International (MNN) — How important is God’s Word? You’d probably say it’s essential to know the Lord and share your faith. Yet Scripture doesn’t exist for millions of Deaf people worldwide because it’s not in their heart sign language.
“Out of about 375 sign languages worldwide, only one sign language has a full Bible. No other sign language even has the New Testament completed yet, and roughly 80- to 85-percent of those sign languages are still waiting to start a single verse,” DOOR International’s Rob Myers explains.
Since Deaf people can see, we often assume they’re fluent in written language. More about that here. “Some Deaf people can read very well. In fact, some Deaf people have PhDs,” Myers says.
However, “a majority of Deaf people in the world struggle with written language,” he continues.
Hearing people become fluent in written language through a sound-based process. If you’re reading this as a hearing person, “you became fluent in [English] by talking to your parents, listening to them, copying what they were doing,” Myers says.
“By the time you enter school, you have a vocabulary about five- to 10,000 words at least. Then, in entering school, you’re sounding out letters connected to a language that you already know.”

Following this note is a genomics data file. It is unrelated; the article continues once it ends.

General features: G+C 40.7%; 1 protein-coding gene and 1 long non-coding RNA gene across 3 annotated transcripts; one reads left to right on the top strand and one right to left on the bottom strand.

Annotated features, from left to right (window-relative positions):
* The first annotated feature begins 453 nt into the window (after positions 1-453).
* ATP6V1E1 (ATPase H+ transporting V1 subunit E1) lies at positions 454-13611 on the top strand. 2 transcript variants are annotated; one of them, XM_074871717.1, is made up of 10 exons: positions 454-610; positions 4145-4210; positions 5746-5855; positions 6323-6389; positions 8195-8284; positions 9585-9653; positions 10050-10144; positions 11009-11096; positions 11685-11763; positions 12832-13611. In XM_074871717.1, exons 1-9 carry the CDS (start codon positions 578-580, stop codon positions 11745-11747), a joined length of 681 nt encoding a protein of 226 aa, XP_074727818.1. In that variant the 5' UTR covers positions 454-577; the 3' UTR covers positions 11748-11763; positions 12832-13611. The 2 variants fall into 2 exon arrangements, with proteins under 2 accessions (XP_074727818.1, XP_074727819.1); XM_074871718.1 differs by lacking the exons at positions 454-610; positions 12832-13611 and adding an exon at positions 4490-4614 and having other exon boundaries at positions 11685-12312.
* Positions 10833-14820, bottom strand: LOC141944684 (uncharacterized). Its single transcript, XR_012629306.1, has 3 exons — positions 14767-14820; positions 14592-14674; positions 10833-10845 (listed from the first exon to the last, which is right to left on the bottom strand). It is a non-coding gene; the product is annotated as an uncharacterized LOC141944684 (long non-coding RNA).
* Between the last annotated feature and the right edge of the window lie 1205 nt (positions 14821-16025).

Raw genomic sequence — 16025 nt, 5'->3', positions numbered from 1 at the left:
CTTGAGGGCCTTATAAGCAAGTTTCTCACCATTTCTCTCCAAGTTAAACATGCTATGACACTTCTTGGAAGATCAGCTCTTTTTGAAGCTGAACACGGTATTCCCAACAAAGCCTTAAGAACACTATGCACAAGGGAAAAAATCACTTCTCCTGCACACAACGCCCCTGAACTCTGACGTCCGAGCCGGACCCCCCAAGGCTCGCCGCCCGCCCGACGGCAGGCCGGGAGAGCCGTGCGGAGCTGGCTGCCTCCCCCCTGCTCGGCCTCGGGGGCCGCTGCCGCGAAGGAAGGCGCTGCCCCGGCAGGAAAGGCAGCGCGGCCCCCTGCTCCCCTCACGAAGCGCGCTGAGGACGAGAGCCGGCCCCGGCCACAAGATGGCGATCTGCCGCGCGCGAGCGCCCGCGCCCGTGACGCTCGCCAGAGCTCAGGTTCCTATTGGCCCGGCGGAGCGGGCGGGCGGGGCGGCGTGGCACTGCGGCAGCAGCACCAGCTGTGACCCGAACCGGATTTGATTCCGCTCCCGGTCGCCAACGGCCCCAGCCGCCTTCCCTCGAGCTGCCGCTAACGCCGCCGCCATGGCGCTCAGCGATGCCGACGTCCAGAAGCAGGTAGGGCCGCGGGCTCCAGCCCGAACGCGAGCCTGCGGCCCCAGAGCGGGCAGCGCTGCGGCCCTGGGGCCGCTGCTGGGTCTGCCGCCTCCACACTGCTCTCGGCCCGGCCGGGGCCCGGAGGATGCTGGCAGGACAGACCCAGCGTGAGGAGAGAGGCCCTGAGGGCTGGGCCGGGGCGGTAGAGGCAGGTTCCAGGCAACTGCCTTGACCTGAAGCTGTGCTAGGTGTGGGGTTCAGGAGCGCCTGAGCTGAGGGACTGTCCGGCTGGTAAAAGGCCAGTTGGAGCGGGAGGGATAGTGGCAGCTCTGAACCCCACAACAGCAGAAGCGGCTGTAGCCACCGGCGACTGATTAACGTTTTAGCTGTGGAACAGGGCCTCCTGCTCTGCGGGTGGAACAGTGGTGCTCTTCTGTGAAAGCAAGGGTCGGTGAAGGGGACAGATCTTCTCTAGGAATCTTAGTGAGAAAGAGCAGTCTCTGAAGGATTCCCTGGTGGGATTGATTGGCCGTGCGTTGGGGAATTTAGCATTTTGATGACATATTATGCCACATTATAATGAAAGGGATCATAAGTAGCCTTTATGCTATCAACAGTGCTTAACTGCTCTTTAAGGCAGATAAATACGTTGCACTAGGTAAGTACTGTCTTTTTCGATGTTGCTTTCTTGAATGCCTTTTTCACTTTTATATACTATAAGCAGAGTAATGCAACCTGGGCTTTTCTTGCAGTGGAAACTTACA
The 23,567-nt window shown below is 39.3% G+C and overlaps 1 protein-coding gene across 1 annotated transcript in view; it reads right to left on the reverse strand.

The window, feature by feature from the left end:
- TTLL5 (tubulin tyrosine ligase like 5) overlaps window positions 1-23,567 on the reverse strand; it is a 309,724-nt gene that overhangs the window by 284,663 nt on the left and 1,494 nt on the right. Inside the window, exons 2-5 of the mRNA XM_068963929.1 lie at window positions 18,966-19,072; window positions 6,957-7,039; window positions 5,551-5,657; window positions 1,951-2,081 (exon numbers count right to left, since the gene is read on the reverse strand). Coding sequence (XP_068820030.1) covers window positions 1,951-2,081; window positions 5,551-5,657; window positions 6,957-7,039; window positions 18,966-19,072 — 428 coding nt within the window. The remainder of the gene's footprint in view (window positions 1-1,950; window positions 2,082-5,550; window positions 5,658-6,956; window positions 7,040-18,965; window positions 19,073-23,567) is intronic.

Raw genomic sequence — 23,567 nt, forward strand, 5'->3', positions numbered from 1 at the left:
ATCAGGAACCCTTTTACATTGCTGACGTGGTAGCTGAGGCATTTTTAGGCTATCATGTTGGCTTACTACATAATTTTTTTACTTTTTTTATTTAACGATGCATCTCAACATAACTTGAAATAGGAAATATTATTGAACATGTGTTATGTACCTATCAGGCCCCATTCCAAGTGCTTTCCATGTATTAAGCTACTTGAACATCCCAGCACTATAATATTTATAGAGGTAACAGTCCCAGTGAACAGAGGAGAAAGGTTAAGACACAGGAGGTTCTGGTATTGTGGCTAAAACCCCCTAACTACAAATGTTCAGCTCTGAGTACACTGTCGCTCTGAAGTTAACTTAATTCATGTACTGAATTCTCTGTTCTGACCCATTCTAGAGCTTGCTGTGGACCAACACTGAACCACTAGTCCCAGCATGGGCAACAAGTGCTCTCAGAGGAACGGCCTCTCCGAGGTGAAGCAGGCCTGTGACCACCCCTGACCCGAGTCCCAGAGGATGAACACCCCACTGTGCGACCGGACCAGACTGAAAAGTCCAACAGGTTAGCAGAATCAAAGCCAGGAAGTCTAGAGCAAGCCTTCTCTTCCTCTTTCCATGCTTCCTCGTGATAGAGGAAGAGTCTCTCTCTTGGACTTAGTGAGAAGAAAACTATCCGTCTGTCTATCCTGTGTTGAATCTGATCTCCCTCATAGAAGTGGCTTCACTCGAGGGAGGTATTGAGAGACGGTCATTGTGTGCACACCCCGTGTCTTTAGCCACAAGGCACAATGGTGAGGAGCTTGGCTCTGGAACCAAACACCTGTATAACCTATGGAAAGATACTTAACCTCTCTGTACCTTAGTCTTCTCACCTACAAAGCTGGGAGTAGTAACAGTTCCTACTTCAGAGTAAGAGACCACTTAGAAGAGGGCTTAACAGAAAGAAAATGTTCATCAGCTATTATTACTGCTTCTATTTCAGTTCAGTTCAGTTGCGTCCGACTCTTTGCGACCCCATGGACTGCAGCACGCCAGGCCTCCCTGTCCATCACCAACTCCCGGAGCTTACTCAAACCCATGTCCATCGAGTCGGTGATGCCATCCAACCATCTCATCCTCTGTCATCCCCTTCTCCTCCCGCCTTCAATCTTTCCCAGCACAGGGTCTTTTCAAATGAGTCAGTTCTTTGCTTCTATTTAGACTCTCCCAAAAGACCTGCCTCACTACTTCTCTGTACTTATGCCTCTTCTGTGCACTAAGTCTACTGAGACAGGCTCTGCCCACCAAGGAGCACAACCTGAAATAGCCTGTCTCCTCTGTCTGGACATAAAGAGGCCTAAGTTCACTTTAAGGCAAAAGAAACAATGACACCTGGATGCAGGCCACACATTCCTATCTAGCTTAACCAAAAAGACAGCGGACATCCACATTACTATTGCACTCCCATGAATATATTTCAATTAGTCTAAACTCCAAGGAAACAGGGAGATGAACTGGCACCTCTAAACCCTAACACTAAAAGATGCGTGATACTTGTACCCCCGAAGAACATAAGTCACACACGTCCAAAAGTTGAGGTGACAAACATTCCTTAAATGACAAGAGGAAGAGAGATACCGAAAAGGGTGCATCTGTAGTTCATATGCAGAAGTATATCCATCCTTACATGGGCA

Most Deaf children, at least in the United States, are born to “hearing parents who don’t know how to communicate with them and never learn sign language,” Myers says. As a result, “they’re completely cut off from the spoken language surrounding them, which then causes them to be cut off from the written language, too.”
This disconnect places God’s Word, whether it’s a traditional paper Bible or online, simply out of reach for many Deaf individuals.
“Written language is not the best way to provide access to information; Deaf people really need sign language. That’s why sign language Bible translation is so critical,” Myers says.
DOOR’s Deaf leaders train Deaf teams in sign language Bible translation. More about that here. Brand-new “Studio In A Box” technology helps expedite the process. “The initial training process takes about a year for us,” Myers says.
“We’ll implement this (Studio In A Box) with several teams, and then we’ll know within a year how successful these were. [Success is determined by] the teams being able to set up their own studios and continue in their translation work.”
“Many people assume Deaf people don’t need sign language translation, or they are totally unaware of it (the need for sign language Bibles),” Myers says.
“There’s a huge need for awareness within the Church.”
In the header image, Deaf believers assemble the first-ever “Studio In A Box.” (Photo courtesy of DOOR International)